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What about coerced pronouns?

What the Supreme Court’s recent free speech ruling may mean for he and she


Protesters on both sides of the compelled speech debate rally outside the Supreme Court in Washington, D.C., on Dec. 5, 2022. Associated Press/Photo by Andrew Harnik

What about coerced pronouns?

On June 30, the Supreme Court ruled that Colorado can’t use its public-accommodations law to compel graphic artist Lorie Smith to speak messages that contradict her beliefs. Specifically, the state wanted to require her to create websites for same-sex weddings. In a 6-3 opinion by Justice Neil Gorsuch, the court resoundingly reaffirmed that free speech is for everyone: “A commitment to speech for only some messages and some persons is no commitment at all.” And, as the opinion states, our commitment to free speech doesn’t allow “a government to coerce an individual to speak contrary to her beliefs on a significant issue of personal conviction, all in order to eliminate ideas that differ from its own.”

The Supreme Court’s ruling in the 303 Creative decision will protect Americans in all walks of life, but especially those who create expressive products or services celebrating weddings. Even though the Supreme Court ruled for cake artist Jack Phillips five years ago in Masterpiece Cakeshop v. Colorado Civil Rights Commission, artists around the country continue to face the threat of government compulsion. Some have won in court, like Telescope Media Group in Minnesota, while others faced losses, like Elane Photography in New Mexico. Others are still in court, like photographers Emilee Carpenter in New York and Chelsey Nelson in Kentucky, and even Jack Phillips himself, who is still facing a complaint arising from an activist attorney who submitted a cake request for the purpose of starting more trouble for Jack. Now, thanks to God’s faithfulness and the courage of people like these, the Supreme Court firmly rejected this kind of compelled speech.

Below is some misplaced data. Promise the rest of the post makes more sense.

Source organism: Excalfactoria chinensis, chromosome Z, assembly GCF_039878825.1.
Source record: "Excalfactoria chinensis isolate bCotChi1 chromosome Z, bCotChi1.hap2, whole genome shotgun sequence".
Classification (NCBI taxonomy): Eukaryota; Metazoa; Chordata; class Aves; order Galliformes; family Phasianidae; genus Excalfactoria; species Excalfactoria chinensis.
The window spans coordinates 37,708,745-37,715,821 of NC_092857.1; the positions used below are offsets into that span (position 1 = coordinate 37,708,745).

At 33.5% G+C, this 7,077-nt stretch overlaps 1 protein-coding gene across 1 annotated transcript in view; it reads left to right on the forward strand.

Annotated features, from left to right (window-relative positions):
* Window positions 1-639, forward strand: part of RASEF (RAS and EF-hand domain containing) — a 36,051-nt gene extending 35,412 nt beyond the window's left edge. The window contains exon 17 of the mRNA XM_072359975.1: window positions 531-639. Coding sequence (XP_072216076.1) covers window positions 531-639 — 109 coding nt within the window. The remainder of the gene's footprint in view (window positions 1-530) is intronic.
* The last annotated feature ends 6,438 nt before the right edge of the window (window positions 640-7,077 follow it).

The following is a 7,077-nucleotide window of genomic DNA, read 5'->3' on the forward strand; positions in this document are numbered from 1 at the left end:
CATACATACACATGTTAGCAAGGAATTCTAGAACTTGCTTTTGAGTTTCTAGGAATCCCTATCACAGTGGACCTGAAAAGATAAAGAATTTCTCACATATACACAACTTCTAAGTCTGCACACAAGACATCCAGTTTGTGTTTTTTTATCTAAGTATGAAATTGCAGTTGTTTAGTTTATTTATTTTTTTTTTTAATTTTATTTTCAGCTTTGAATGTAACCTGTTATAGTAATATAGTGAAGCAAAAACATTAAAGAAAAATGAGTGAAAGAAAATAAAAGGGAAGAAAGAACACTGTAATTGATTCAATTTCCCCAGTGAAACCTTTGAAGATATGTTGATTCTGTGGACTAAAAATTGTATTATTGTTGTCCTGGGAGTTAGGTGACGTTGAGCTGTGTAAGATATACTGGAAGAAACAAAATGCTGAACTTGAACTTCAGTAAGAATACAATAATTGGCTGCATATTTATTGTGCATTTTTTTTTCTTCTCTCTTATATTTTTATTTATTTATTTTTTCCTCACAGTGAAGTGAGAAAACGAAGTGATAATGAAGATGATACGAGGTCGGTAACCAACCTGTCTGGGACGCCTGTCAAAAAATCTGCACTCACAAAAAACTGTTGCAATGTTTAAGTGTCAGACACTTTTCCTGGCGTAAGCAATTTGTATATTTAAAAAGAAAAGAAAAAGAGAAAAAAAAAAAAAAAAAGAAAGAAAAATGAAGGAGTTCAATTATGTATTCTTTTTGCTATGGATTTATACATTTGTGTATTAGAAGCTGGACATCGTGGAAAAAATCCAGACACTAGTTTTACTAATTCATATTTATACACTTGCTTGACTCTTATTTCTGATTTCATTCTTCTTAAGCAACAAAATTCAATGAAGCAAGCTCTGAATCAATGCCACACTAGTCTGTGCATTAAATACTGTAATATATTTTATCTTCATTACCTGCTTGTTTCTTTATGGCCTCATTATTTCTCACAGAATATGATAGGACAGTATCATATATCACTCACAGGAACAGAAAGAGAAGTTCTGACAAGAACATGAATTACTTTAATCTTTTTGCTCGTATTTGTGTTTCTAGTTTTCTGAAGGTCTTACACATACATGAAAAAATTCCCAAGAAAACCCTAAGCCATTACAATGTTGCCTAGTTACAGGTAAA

But there’s another area, outside of wedding businesses, where officials are seeking to compel speech—gender pronouns. And the 303 Creative decision will likely play an important role in this issue as well. Some authorities, like New York City, require almost all businesses to use the pronouns specified by employees and customers. Schools and universities across the country are trying to force students, professors, and teachers to participate in the “social transition” of students by using names and pronouns to validate that student’s “gender identity.” In other words, the government is trying to make people call young boys “she” and young girls “he.”

It’s grown clear that Christian love demands that no one affirm or promote a “social transition.”

Several aspects of the Supreme Court’s reasoning in 303 Creative suggest it may view these efforts as unconstitutional, whether in the marketplace or the academy. As far as attempts to use public accommodations laws go, the court was clear: “no public accommodations law is immune from the demands of the Constitution.” And the court rejected the idea that the opinion’s compelled speech principles apply to any particular segment of speakers. Discussing the classic school speech case of West Virginia Board of Education v. Barnette, the court instead concluded, “the First Amendment extends to all persons engaged in expressive conduct.”

Some of the court’s other statements will likely apply to compelled pronouns as well. For example, it explained that “the First Amendment does not tolerate” attempts “to force an individual to ‘utter what is not in [her] mind’ about a question of political and religious significance.” There are few issues today of more “political and religious significance” than the question of what makes us male or female, and forcing someone to use pronouns that are inconsistent with a person’s sex is exactly the kind of compulsion 303 Creative forbids.

Pronoun mandate advocates will likely raise claims that declining to use certain pronouns is harmful. The available data doesn’t support these claims. But on top of that, the Supreme Court says this is not a reason to compel speech.

As Christians, we must always be loving and judicious about how we use our liberty. But it’s grown clear that Christian love demands that no one affirm or promote a “social transition.” This is not a neutral approach. It’s an active intervention in a child’s psychological development. And using pronouns to validate the idea that a young boy is a “she,” or vice-versa, is promoting this active intervention. Our duty as Christians is to lovingly decline. And, thanks to 303 Creative, it looks like the Supreme Court will stand for our constitutional right to do so.


Christiana Kiefer

Christiana Kiefer is senior counsel at Alliance Defending Freedom.


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